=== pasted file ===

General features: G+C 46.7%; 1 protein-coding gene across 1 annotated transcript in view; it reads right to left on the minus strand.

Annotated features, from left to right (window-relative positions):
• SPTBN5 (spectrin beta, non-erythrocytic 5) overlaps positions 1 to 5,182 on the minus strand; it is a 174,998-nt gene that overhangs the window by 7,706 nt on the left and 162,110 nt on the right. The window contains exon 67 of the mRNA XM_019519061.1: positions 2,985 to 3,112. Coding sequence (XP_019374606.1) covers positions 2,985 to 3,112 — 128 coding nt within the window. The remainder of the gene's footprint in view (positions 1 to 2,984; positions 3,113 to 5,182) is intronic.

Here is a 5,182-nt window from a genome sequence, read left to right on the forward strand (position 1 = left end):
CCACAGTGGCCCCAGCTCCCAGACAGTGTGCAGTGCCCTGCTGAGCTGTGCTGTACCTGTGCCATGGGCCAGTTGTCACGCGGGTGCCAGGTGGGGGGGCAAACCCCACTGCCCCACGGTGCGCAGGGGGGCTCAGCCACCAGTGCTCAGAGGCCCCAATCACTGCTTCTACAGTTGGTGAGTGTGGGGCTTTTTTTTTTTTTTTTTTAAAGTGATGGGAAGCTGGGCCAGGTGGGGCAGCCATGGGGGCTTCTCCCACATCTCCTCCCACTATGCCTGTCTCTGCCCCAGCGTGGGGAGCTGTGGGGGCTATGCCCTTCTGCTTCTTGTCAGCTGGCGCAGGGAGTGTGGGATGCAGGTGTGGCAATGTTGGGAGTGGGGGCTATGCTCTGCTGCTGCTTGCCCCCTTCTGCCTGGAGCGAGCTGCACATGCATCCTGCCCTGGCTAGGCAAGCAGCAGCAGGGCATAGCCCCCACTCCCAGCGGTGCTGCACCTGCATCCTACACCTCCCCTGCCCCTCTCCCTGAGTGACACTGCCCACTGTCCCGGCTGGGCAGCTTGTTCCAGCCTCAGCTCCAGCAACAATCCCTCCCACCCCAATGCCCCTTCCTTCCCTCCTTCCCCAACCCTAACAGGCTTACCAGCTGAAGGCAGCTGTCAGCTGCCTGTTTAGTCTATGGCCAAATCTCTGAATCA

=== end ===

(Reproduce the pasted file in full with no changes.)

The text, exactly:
General features: G+C 46.7%; 1 protein-coding gene across 1 annotated transcript in view; it reads right to left on the minus strand.

Annotated features, from left to right (window-relative positions):
• SPTBN5 (spectrin beta, non-erythrocytic 5) overlaps positions 1 to 5,182 on the minus strand; it is a 174,998-nt gene that overhangs the window by 7,706 nt on the left and 162,110 nt on the right. The window contains exon 67 of the mRNA XM_019519061.1: positions 2,985 to 3,112. Coding sequence (XP_019374606.1) covers positions 2,985 to 3,112 — 128 coding nt within the window. The remainder of the gene's footprint in view (positions 1 to 2,984; positions 3,113 to 5,182) is intronic.

Here is a 5,182-nt window from a genome sequence, read left to right on the forward strand (position 1 = left end):
CCACAGTGGCCCCAGCTCCCAGACAGTGTGCAGTGCCCTGCTGAGCTGTGCTGTACCTGTGCCATGGGCCAGTTGTCACGCGGGTGCCAGGTGGGGGGGCAAACCCCACTGCCCCACGGTGCGCAGGGGGGCTCAGCCACCAGTGCTCAGAGGCCCCAATCACTGCTTCTACAGTTGGTGAGTGTGGGGCTTTTTTTTTTTTTTTTTTAAAGTGATGGGAAGCTGGGCCAGGTGGGGCAGCCATGGGGGCTTCTCCCACATCTCCTCCCACTATGCCTGTCTCTGCCCCAGCGTGGGGAGCTGTGGGGGCTATGCCCTTCTGCTTCTTGTCAGCTGGCGCAGGGAGTGTGGGATGCAGGTGTGGCAATGTTGGGAGTGGGGGCTATGCTCTGCTGCTGCTTGCCCCCTTCTGCCTGGAGCGAGCTGCACATGCATCCTGCCCTGGCTAGGCAAGCAGCAGCAGGGCATAGCCCCCACTCCCAGCGGTGCTGCACCTGCATCCTACACCTCCCCTGCCCCTCTCCCTGAGTGACACTGCCCACTGTCCCGGCTGGGCAGCTTGTTCCAGCCTCAGCTCCAGCAACAATCCCTCCCACCCCAATGCCCCTTCCTTCCCTCCTTCCCCAACCCTAACAGGCTTACCAGCTGAAGGCAGCTGTCAGCTGCCTGTTTAGTCTATGGCCAAATCTCTGAATCA